Variability in the spawning habitat of Pacific sardine (Sardinops sagax) off southern and central California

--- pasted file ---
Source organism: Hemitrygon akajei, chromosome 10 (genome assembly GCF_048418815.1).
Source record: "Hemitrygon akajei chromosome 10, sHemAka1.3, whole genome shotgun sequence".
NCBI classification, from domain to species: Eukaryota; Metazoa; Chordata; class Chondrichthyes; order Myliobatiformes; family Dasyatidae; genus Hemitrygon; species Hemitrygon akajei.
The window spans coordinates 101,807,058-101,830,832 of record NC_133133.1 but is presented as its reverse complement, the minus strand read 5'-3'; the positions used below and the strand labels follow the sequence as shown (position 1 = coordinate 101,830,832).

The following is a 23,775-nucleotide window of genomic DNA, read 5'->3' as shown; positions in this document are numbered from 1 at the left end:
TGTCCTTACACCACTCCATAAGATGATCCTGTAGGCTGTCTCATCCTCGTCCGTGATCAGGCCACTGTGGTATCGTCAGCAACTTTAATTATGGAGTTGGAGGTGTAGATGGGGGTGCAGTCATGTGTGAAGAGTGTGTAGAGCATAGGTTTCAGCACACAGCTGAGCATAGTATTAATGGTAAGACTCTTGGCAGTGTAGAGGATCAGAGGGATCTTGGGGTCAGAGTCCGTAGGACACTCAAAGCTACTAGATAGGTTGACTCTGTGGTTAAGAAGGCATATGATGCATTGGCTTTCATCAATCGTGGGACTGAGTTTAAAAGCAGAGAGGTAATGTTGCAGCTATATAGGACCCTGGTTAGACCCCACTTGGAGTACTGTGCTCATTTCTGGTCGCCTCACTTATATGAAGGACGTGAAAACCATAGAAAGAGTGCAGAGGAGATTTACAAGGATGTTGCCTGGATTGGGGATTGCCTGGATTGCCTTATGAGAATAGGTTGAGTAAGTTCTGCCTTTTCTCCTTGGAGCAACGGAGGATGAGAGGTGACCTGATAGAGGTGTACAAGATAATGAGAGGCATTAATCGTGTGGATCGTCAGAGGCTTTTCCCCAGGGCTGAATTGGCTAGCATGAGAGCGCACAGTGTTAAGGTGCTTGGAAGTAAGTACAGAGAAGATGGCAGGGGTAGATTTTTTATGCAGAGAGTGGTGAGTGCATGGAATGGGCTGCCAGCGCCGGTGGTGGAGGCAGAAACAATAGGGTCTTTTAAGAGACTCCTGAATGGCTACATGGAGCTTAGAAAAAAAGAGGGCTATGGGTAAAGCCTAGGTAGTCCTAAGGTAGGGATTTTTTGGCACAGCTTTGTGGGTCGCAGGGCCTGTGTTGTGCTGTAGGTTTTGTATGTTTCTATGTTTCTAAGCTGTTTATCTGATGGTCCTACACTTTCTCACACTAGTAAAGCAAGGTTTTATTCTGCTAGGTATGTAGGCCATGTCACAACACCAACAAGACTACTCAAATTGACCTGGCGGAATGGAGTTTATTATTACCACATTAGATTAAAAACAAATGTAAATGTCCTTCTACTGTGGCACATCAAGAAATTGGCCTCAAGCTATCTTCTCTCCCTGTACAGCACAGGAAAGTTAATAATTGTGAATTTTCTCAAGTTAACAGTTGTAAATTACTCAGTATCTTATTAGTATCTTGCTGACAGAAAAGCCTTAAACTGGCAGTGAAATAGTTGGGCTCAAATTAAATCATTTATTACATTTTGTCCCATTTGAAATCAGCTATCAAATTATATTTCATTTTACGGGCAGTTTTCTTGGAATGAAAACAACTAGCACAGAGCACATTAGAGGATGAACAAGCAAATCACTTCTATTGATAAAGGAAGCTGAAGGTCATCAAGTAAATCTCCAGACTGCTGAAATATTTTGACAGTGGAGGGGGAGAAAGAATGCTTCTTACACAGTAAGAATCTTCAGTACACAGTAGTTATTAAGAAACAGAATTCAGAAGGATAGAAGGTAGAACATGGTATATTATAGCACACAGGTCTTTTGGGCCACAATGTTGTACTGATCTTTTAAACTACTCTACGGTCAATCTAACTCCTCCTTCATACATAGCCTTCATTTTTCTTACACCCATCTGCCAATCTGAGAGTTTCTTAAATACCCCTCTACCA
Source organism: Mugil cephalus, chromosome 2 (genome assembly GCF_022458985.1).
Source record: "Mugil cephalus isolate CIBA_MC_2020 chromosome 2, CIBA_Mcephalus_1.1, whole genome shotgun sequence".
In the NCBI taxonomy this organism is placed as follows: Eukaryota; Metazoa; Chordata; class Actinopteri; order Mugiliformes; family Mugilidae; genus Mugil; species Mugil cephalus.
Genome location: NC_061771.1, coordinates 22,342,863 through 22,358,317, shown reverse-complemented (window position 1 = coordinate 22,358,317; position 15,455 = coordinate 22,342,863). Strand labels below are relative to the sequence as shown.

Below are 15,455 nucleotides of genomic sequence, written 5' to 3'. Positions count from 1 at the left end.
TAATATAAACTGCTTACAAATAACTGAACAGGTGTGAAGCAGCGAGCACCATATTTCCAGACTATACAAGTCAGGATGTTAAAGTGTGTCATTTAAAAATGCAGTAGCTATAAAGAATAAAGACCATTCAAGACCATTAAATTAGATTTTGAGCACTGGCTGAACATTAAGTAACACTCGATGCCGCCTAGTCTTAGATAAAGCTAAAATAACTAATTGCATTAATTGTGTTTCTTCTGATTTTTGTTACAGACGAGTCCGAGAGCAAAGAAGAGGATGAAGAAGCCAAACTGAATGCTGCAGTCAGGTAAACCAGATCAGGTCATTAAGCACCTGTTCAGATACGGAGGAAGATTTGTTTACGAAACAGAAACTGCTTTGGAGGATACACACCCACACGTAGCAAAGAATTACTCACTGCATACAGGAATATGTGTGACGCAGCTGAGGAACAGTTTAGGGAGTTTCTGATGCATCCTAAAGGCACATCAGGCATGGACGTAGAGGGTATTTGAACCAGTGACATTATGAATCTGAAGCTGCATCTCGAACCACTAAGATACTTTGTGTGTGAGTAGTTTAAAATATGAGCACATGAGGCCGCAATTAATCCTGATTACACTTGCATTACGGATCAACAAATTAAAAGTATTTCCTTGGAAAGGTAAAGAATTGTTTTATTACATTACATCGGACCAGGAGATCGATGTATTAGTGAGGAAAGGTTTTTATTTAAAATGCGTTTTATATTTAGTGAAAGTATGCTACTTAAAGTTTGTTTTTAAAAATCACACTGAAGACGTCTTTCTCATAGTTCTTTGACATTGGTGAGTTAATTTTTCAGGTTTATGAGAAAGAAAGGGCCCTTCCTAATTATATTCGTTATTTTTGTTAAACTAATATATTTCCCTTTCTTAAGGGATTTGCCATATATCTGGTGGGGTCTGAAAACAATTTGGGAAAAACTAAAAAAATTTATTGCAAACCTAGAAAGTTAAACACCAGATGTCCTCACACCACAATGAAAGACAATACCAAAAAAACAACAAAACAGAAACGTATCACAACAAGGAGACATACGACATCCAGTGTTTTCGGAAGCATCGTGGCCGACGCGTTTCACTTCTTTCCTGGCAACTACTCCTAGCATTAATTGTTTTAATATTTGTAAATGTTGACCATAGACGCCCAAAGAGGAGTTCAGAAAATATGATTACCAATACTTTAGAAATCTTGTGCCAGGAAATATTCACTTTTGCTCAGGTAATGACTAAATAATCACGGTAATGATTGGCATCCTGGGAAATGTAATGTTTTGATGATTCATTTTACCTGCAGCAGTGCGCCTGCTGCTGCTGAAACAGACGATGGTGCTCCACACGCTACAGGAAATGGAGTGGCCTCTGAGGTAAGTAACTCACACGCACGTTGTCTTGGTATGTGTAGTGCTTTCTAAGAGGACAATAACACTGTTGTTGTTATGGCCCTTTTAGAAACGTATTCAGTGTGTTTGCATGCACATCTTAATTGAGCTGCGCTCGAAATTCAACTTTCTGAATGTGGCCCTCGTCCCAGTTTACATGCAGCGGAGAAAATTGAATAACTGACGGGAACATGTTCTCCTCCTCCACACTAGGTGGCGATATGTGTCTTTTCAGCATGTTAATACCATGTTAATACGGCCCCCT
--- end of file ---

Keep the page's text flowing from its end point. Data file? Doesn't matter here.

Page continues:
The spatial pattern of sardine spawning as revealed by the presence of sardine eggs is examined in relation to sea surface temperature (SST) and mean volume backscatter strength (MVBS) measured by a 150 kHz acoustic Doppler current profiler (ADCP) during four spring surveys off central and southern California in 1996–99. Studies in other regions have shown that MVBS provides an excellent measure of zooplankton distribution and density. Zooplankton biomass as measured by survey net tows correlates well with concurrently measured MVBS. The high along-track resolution of egg counts provided by the Continuous Underway Fish Egg Sampler (CUFES) is a good match to the ADCP-based data. Large interannual differences in the pattern and density of sardine eggs are clearly related to the concurrently observed patterns of surface temperature and MVBS. The strong spatial relationship between sardine eggs and MVBS is particularly evident because of the large contrast in zooplankton biomass between the 1998 El Niño and 1999 La Niña. The inshore distribution of sardine spawning appears to be limited by the low temperatures of freshly upwelled waters, although the value of the limiting temperature varies between years. Often there is an abrupt offshore decrease in MVBS that is coincident with the offshore boundary of sardine eggs. Possible reasons for this association of sardine eggs and high zooplankton biomass include an evolved strategy that promotes improved opportunity of an adequate food supply for subsequent larval development, and/or adult nutrient requirements for serial spawning. Hence, the distribution of these parameters can be used as an aid for delineating the boundaries of sardine spawning habitat.